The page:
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Could My Medications Cause Vision Problems?

By Brenda Conaway
WebMD Feature
Reviewed by Alan Kozarsky, MD

Most of us know that medicine can sometimes cause side effects such as dry mouth. But did you know that medications can also cause vision problems such as dry eyes or sensitivity to light? Some drugs can even lead to serious eye problems or vision loss.

"It's very important for people to be aware of what conditions they have, what medications they're taking, and how they may increase risk of certain eye problems," says Scott Greenstein, MD, FACS, instructor in ophthalmology at Harvard Medical School in Boston. "Most of these medicines are perfectly safe, and you never get into a problem with them," he says, but a small percentage can cause vision problems.

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When taking a medication, be sure to tell your doctor about any vision problems. Catching problems early can prevent permanent damage to your eyesight. In some cases, your doctor may want to monitor your eyesight while you take a medication.  

Below are 10 types of drugs that may cause vision side effects. This list is not comprehensive, so if you have any questions about a drug you take, be sure to talk with your doctor.

1. Acne Medication

Generic name: Isotretinoin

Brand names: Accutane, Amnesteem, Claravis, Sotret

Isotretinoin treats severe acne that has not responded to other treatments. Vision symptoms may include dry eyes and a sudden decrease in night vision, Greenstein says, so be careful when driving at night.

How to prevent vision problems: This medication can cause a number of other serious side effects, so your doctor will monitor you while you are taking it.

2. Antihistamines

Antihistamines relieve hay fever and other allergy symptoms. They work by blocking histamines produced by the body that cause a runny nose, watery eyes, sneezing, and itching. In some people, these drugs can cause an emergency condition called angle-closure glaucoma, which occurs when the pressure inside the eye increases rapidly. Symptoms include headache, severe eye pain, nausea and vomiting, blurred vision, and seeing halos around lights.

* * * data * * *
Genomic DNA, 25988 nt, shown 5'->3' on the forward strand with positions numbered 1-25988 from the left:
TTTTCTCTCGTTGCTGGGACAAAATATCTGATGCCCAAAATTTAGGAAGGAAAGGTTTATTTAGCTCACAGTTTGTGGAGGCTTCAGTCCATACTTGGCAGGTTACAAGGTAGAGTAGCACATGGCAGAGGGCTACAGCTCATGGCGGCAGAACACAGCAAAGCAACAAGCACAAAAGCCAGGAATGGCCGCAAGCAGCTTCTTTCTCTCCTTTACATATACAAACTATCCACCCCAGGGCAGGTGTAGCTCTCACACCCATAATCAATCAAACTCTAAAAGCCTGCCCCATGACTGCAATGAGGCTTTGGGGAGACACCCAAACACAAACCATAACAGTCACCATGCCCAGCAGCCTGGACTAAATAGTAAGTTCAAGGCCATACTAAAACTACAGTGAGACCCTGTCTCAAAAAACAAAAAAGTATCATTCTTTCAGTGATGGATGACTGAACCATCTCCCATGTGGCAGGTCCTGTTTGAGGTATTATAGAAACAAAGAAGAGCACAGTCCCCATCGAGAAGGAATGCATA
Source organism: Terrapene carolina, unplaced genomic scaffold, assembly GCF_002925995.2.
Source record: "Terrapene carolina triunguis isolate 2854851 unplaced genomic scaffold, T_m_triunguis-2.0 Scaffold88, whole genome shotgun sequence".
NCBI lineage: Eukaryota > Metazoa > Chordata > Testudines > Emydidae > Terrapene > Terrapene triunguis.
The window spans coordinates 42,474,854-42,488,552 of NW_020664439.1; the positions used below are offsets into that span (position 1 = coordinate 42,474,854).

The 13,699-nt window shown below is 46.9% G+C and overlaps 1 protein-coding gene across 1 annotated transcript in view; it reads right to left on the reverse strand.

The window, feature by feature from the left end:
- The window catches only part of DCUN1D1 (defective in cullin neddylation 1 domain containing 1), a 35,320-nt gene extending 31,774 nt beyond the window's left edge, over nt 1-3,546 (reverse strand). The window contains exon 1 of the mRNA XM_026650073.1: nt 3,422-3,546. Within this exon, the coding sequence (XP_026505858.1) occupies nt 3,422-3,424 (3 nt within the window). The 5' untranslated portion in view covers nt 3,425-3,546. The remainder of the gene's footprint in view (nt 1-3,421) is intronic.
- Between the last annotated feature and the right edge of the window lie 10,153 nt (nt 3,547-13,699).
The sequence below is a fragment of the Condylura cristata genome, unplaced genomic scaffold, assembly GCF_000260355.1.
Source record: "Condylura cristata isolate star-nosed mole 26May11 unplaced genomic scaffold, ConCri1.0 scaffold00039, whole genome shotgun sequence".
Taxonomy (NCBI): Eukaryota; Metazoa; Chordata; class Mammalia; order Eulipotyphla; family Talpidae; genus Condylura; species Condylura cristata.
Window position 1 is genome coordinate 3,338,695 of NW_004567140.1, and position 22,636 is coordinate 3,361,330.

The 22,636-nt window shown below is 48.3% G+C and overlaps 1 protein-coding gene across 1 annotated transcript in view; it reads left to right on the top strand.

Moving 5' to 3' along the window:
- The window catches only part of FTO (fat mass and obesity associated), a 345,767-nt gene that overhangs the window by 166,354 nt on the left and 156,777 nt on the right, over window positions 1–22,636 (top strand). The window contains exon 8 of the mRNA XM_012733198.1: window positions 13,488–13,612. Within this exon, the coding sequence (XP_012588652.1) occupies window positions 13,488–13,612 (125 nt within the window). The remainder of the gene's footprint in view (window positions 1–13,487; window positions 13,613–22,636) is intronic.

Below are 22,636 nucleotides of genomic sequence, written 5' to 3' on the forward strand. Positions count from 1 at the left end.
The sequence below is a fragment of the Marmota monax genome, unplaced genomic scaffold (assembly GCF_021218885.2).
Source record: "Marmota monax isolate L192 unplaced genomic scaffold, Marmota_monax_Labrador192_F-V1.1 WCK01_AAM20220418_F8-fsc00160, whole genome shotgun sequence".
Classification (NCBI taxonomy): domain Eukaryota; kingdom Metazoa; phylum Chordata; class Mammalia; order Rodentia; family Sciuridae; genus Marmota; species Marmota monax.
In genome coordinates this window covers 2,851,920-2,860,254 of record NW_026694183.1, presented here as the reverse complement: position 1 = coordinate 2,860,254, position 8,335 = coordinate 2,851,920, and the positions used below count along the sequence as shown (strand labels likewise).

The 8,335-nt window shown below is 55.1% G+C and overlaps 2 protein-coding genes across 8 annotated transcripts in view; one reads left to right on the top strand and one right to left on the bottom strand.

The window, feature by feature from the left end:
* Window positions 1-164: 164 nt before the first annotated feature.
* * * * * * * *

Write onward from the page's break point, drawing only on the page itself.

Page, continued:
"Glaucoma is a very common disease, especially in people over 40," says Richard G. Shugarman, MD, a member of the editorial board of the American Academy of Ophthalmology and voluntary professor of ophthalmology at the Bascom Palmer Eye Institute, University of Miami School of Medicine. Glaucoma basically falls into two categories, open angle and narrow angle, he says. Most people with glaucoma have open angle, while a small percentage have narrow angle.

If you have narrow angles, says Shugarman, who also runs a private practice in West Palm Beach Florida, you should not take any types of drugs that might dilate your pupils, such as antihistamines. You also need to avoid taking anticholinergics, or antispasmodic medications, he says. These may include scopolamine patches for sea sickness and drugs that calm diarrhea and muscle spasms in people with gastrointestinal problems.

How to prevent vision problems: If you notice severe eye pain, sudden visual blurring, or other symptoms of angle closure glaucoma, get immediate medical help. Glaucoma usually has no symptoms, so you can have it and not know it. Regular eye exams can detect glaucoma early on and help prevent vision loss.

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